Look it up in the dictionary


Superintendent of Schools Catherine Latham is all smiles as Sewell-Anderson School third-grader Gabriel Martin reads his new dictionary.

While it’s true that people these days can go to Google, or some other search engine online to find out how to spell a word, or to look up its meaning, there’s something about a dictionary that makes the process a bit more lasting.

Those of us past a certain age know this. We were the ones, as children, who had to keep one close by whenever we wanted to find out what a word meant. Our parents’ most common response to the question, “how do you spell …” was “look it up in the dictionary.”

There’s a good chance that anything you learn through labor you’ll remember. It’s just not the same typing what you think is the correct spelling of a word into Google, and then having it make the correction for you. “Did you mean …?”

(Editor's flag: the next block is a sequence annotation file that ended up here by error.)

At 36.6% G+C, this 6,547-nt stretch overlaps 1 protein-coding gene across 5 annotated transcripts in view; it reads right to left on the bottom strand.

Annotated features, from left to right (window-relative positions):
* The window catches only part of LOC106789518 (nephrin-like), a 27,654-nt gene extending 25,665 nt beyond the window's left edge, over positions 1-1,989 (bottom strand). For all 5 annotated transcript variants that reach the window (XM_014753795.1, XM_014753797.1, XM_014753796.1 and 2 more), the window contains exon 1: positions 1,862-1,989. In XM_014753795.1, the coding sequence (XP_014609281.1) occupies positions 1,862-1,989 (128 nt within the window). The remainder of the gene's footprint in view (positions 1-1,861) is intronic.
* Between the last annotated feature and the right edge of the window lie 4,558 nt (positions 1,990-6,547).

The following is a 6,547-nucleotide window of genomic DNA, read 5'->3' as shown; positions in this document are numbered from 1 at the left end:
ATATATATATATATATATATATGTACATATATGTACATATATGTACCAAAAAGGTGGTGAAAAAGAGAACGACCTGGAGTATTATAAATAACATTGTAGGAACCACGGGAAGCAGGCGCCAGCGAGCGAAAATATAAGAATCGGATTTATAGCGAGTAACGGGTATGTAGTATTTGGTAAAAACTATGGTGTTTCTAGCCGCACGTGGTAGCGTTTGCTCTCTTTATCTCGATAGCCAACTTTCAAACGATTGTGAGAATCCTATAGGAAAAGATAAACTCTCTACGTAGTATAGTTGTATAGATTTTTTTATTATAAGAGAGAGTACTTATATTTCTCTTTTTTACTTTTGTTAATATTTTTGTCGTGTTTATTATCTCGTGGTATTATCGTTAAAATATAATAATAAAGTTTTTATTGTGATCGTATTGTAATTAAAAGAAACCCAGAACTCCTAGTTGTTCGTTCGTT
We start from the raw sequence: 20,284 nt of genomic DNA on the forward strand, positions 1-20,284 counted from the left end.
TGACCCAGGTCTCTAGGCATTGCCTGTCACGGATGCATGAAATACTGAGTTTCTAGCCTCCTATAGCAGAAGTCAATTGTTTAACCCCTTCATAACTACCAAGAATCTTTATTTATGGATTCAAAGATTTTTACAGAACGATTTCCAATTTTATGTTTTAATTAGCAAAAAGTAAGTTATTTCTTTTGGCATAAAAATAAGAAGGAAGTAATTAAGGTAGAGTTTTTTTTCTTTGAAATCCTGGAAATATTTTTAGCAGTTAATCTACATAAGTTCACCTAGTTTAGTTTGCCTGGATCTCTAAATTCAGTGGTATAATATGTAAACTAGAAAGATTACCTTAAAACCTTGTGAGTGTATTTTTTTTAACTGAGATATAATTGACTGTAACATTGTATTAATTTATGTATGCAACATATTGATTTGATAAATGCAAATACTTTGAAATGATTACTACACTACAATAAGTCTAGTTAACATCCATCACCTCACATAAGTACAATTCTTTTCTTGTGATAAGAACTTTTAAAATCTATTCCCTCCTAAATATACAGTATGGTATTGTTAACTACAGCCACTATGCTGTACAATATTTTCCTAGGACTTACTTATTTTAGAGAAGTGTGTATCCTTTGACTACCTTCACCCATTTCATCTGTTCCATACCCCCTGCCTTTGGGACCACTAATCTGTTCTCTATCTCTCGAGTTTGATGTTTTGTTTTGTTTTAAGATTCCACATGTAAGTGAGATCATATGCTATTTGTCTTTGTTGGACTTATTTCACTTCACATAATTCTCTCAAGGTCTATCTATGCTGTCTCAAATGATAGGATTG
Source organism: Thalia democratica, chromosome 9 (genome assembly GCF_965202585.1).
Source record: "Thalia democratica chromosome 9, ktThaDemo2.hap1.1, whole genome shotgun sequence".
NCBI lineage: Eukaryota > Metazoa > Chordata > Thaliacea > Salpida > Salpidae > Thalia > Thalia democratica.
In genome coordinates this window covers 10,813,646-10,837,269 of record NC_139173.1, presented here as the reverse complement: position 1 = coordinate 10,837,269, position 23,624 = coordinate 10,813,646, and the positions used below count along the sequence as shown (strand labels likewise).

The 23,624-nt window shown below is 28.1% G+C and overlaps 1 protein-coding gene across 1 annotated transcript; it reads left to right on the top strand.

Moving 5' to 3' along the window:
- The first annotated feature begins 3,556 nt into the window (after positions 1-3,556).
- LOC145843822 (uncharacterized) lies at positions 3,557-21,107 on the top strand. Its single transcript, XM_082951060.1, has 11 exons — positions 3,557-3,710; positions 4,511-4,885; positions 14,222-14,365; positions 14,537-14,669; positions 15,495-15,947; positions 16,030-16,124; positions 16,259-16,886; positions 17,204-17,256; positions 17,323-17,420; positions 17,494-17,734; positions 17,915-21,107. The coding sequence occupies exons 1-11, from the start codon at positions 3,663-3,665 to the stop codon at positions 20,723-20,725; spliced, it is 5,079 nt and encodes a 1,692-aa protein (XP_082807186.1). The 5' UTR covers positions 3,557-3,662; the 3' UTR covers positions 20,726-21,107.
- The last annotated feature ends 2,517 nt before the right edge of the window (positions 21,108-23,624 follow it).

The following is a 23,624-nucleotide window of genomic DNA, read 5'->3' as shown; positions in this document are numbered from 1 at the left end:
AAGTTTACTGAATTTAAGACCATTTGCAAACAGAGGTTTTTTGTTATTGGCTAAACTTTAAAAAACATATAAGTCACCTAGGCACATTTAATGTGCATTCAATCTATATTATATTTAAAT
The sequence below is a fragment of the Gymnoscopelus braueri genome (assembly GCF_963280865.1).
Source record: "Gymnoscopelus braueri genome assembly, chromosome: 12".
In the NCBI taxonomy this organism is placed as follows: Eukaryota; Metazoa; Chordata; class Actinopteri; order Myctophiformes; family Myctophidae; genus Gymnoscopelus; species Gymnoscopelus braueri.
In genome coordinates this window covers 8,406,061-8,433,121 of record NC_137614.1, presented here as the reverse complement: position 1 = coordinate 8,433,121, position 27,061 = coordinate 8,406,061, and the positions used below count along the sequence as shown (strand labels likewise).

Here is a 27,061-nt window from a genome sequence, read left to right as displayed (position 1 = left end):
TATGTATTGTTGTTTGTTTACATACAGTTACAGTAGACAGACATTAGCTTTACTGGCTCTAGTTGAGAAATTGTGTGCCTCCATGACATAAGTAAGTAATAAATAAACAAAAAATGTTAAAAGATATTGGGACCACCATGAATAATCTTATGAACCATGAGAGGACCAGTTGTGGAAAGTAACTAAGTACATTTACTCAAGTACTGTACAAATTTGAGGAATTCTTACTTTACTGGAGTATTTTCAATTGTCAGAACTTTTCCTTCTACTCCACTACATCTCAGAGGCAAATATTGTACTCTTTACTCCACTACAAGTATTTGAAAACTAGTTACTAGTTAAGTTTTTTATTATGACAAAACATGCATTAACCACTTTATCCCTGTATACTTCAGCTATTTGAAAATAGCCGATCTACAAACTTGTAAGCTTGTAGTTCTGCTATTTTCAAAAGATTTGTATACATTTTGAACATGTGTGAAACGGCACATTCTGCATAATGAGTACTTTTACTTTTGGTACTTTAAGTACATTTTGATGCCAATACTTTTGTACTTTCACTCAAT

Then, all you have to do is cut and paste into your document and problem solved. However, did you really learn how to spell the word?

The Rotary Club of Lynn annually provides dictionaries to third-grade students in all public schools as a way to maintain its commitment to encourage learning among the city’s youth. The club is helped in this endeavor by Equitable Bank President Donald Smith and Rotary President Raymond Bastarache.

Bastarache and Smith were at Sewell-Anderson Wednesday, where Bastarache was once the principal. Mary Panagopoulos, who is now the principal, says endeavors such as this are important not just because of the educational opportunity they provide, but because it gives children in the city the knowledge that there are people who care about them.

We hope, going forward, that the boys and girls who got their dictionaries Wednesday become familiar with them through the rest of their academic careers, and that they grow to understand  the value of taking the extra time to really learn the language so that it becomes an important part of their lives.


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